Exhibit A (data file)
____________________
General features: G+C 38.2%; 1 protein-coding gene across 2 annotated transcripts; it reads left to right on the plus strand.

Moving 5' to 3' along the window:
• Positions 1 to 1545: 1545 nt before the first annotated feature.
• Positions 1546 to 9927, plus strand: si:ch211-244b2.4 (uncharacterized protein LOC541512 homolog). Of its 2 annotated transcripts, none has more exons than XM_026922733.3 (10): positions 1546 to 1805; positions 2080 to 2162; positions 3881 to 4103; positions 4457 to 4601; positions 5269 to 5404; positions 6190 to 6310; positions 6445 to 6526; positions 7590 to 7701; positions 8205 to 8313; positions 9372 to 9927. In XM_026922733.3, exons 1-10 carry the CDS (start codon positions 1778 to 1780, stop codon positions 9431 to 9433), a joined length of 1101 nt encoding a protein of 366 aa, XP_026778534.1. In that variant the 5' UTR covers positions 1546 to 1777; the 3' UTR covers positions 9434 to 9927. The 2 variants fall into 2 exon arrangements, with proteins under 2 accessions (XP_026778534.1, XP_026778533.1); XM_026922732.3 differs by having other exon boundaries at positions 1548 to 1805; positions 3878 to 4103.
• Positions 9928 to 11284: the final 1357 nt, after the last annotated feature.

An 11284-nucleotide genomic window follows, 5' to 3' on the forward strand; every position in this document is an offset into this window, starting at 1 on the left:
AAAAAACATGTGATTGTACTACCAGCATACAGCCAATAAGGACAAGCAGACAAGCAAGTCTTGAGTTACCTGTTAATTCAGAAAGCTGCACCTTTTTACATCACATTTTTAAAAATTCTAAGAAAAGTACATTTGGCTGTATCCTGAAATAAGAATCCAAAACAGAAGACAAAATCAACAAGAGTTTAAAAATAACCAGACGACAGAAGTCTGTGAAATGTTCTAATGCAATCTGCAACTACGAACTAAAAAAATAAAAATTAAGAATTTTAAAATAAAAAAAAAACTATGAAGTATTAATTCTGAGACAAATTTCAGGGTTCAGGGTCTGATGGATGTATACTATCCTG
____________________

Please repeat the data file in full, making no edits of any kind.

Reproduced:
General features: G+C 38.2%; 1 protein-coding gene across 2 annotated transcripts; it reads left to right on the plus strand.

Moving 5' to 3' along the window:
• Positions 1 to 1545: 1545 nt before the first annotated feature.
• Positions 1546 to 9927, plus strand: si:ch211-244b2.4 (uncharacterized protein LOC541512 homolog). Of its 2 annotated transcripts, none has more exons than XM_026922733.3 (10): positions 1546 to 1805; positions 2080 to 2162; positions 3881 to 4103; positions 4457 to 4601; positions 5269 to 5404; positions 6190 to 6310; positions 6445 to 6526; positions 7590 to 7701; positions 8205 to 8313; positions 9372 to 9927. In XM_026922733.3, exons 1-10 carry the CDS (start codon positions 1778 to 1780, stop codon positions 9431 to 9433), a joined length of 1101 nt encoding a protein of 366 aa, XP_026778534.1. In that variant the 5' UTR covers positions 1546 to 1777; the 3' UTR covers positions 9434 to 9927. The 2 variants fall into 2 exon arrangements, with proteins under 2 accessions (XP_026778534.1, XP_026778533.1); XM_026922732.3 differs by having other exon boundaries at positions 1548 to 1805; positions 3878 to 4103.
• Positions 9928 to 11284: the final 1357 nt, after the last annotated feature.

An 11284-nucleotide genomic window follows, 5' to 3' on the forward strand; every position in this document is an offset into this window, starting at 1 on the left:
AAAAAACATGTGATTGTACTACCAGCATACAGCCAATAAGGACAAGCAGACAAGCAAGTCTTGAGTTACCTGTTAATTCAGAAAGCTGCACCTTTTTACATCACATTTTTAAAAATTCTAAGAAAAGTACATTTGGCTGTATCCTGAAATAAGAATCCAAAACAGAAGACAAAATCAACAAGAGTTTAAAAATAACCAGACGACAGAAGTCTGTGAAATGTTCTAATGCAATCTGCAACTACGAACTAAAAAAATAAAAATTAAGAATTTTAAAATAAAAAAAAAACTATGAAGTATTAATTCTGAGACAAATTTCAGGGTTCAGGGTCTGATGGATGTATACTATCCTG